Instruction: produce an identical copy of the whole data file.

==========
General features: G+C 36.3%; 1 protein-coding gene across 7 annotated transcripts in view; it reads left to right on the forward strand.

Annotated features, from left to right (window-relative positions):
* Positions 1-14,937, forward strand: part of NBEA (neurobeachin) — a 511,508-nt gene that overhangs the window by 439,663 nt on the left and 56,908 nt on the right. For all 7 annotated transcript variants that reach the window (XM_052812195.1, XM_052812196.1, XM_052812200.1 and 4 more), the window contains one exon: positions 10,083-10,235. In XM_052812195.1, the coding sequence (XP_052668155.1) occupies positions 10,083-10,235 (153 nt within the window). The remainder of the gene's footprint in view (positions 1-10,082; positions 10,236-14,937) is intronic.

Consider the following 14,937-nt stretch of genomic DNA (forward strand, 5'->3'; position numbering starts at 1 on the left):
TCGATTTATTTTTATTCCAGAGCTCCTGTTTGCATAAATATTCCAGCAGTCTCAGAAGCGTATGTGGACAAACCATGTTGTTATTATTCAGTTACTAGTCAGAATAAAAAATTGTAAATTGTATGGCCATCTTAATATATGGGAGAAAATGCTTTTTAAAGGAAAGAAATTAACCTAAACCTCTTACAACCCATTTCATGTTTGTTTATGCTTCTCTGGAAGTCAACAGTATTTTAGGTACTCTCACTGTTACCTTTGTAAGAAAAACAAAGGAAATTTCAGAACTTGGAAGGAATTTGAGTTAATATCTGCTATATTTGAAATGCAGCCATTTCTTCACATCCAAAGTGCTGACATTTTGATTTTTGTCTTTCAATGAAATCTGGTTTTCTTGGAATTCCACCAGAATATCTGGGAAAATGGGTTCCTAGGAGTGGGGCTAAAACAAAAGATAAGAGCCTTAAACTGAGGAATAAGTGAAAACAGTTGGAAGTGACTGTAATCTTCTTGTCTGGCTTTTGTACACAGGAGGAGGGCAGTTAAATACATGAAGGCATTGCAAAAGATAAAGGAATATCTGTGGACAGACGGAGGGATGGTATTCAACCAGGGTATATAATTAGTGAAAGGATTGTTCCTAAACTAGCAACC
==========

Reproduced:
General features: G+C 36.3%; 1 protein-coding gene across 7 annotated transcripts in view; it reads left to right on the forward strand.

Annotated features, from left to right (window-relative positions):
* Positions 1-14,937, forward strand: part of NBEA (neurobeachin) — a 511,508-nt gene that overhangs the window by 439,663 nt on the left and 56,908 nt on the right. For all 7 annotated transcript variants that reach the window (XM_052812195.1, XM_052812196.1, XM_052812200.1 and 4 more), the window contains one exon: positions 10,083-10,235. In XM_052812195.1, the coding sequence (XP_052668155.1) occupies positions 10,083-10,235 (153 nt within the window). The remainder of the gene's footprint in view (positions 1-10,082; positions 10,236-14,937) is intronic.

Consider the following 14,937-nt stretch of genomic DNA (forward strand, 5'->3'; position numbering starts at 1 on the left):
TCGATTTATTTTTATTCCAGAGCTCCTGTTTGCATAAATATTCCAGCAGTCTCAGAAGCGTATGTGGACAAACCATGTTGTTATTATTCAGTTACTAGTCAGAATAAAAAATTGTAAATTGTATGGCCATCTTAATATATGGGAGAAAATGCTTTTTAAAGGAAAGAAATTAACCTAAACCTCTTACAACCCATTTCATGTTTGTTTATGCTTCTCTGGAAGTCAACAGTATTTTAGGTACTCTCACTGTTACCTTTGTAAGAAAAACAAAGGAAATTTCAGAACTTGGAAGGAATTTGAGTTAATATCTGCTATATTTGAAATGCAGCCATTTCTTCACATCCAAAGTGCTGACATTTTGATTTTTGTCTTTCAATGAAATCTGGTTTTCTTGGAATTCCACCAGAATATCTGGGAAAATGGGTTCCTAGGAGTGGGGCTAAAACAAAAGATAAGAGCCTTAAACTGAGGAATAAGTGAAAACAGTTGGAAGTGACTGTAATCTTCTTGTCTGGCTTTTGTACACAGGAGGAGGGCAGTTAAATACATGAAGGCATTGCAAAAGATAAAGGAATATCTGTGGACAGACGGAGGGATGGTATTCAACCAGGGTATATAATTAGTGAAAGGATTGTTCCTAAACTAGCAACC